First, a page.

If your sweet doggie out of nowhere has started to display a penchant for sliding or scooting his rear end across your living room floor, he's probably not trying out any new and innovative dance moves. What he is probably doing, however, is dealing with the discomfort of anal sac woes.
Dogs are equipped with anal sacs that are situated in their anal regions, surrounding their anuses. These tiny and circular pockets give off an oily light yellowish-brown substance that has a markedly strong and unpleasant fish-like odor. This substance typically comes out as dogs pass stools. In some cases, however, obstruction prevents that from happening, leading to accumulation within the anal sacs -- and an unhappy dog. Inflammation is also a possibility in these scenarios. Dogs often attempt to deal with the tension of the buildup by scooting their rear ends across floors -- their way of trying to push the excess substance out by themselves.
If you think that your dog's anal sacs are full, take him to the veterinarian promptly. The veterinarian can manually take care of the problem for your cutie, and even demonstrate for you how you can do it by yourself in the future. Although expressing the glands once often halts any scooting or sliding issues in dogs, it sometimes needs to be repeated a few times in order to get everything out. If the sliding continues even after this, it could be a sign of medical ailments such as tapeworms, so speak to your vet about the matter immediately.
If ignored, this accumulation can bring upon further disagreeable effects. Infection is always a possibility of this accumulation, as are abscesses, the latter of which can abruptly burst and trigger pus to come out via the skin. Not only are these abscesses seriously ouch-inducing to pooches, they also are extremely icky, frequently bringing upon even worse smells. These abscesses call for urgent veterinary attention, and are often managed through antibiotics use. Drastic circumstances sometimes even call for surgical management -- essentially surgical sac extraction.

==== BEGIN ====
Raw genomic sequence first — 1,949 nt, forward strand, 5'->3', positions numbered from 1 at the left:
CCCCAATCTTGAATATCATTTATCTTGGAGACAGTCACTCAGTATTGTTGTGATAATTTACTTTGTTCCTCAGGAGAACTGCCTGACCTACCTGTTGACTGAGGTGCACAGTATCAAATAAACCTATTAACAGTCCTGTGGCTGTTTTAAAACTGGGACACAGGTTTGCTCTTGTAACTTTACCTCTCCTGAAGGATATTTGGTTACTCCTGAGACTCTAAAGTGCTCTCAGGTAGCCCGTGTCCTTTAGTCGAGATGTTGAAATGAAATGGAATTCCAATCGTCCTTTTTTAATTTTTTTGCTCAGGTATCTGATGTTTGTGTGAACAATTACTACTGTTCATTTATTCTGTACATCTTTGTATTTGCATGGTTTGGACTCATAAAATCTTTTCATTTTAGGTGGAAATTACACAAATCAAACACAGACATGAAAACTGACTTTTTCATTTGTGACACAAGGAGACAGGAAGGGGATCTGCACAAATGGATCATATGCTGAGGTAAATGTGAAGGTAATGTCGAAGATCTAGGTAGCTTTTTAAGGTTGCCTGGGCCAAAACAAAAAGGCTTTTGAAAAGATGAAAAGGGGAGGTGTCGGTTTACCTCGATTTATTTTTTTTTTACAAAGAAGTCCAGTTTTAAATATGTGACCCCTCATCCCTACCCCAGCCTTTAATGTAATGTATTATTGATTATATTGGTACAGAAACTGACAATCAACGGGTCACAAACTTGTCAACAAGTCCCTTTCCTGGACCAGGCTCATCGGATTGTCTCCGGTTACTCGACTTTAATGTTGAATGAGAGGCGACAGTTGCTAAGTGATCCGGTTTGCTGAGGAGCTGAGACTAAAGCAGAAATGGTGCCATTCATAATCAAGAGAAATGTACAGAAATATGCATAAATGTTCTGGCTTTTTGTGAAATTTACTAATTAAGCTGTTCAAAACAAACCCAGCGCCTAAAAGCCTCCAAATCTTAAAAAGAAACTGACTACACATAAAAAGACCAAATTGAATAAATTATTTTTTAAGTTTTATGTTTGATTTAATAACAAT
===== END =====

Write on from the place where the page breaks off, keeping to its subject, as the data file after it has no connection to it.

If you're not 100 percent convinced that your pet's dragging is related to his anal sacs, look for other clues that might signify the problem. These clues include running after the tail, difficulties in passing stools, excessive biting or licking of the bottom, hiding, hesitation regarding walking and trembling. The only way you can be totally sure of what's going on is by bringing your pet to the vet.
Purpose of the Discharge
Anyone who adores dogs is probably aware of the seemingly bizarro canine penchant for going up to other dogs' rear ends. This behavior actually has a purpose, allowing canines to get acquainted with each other better. This rank-smelling discharge that collects in their anal sacs actually can provide them with lots of useful information about each other, from gender to age.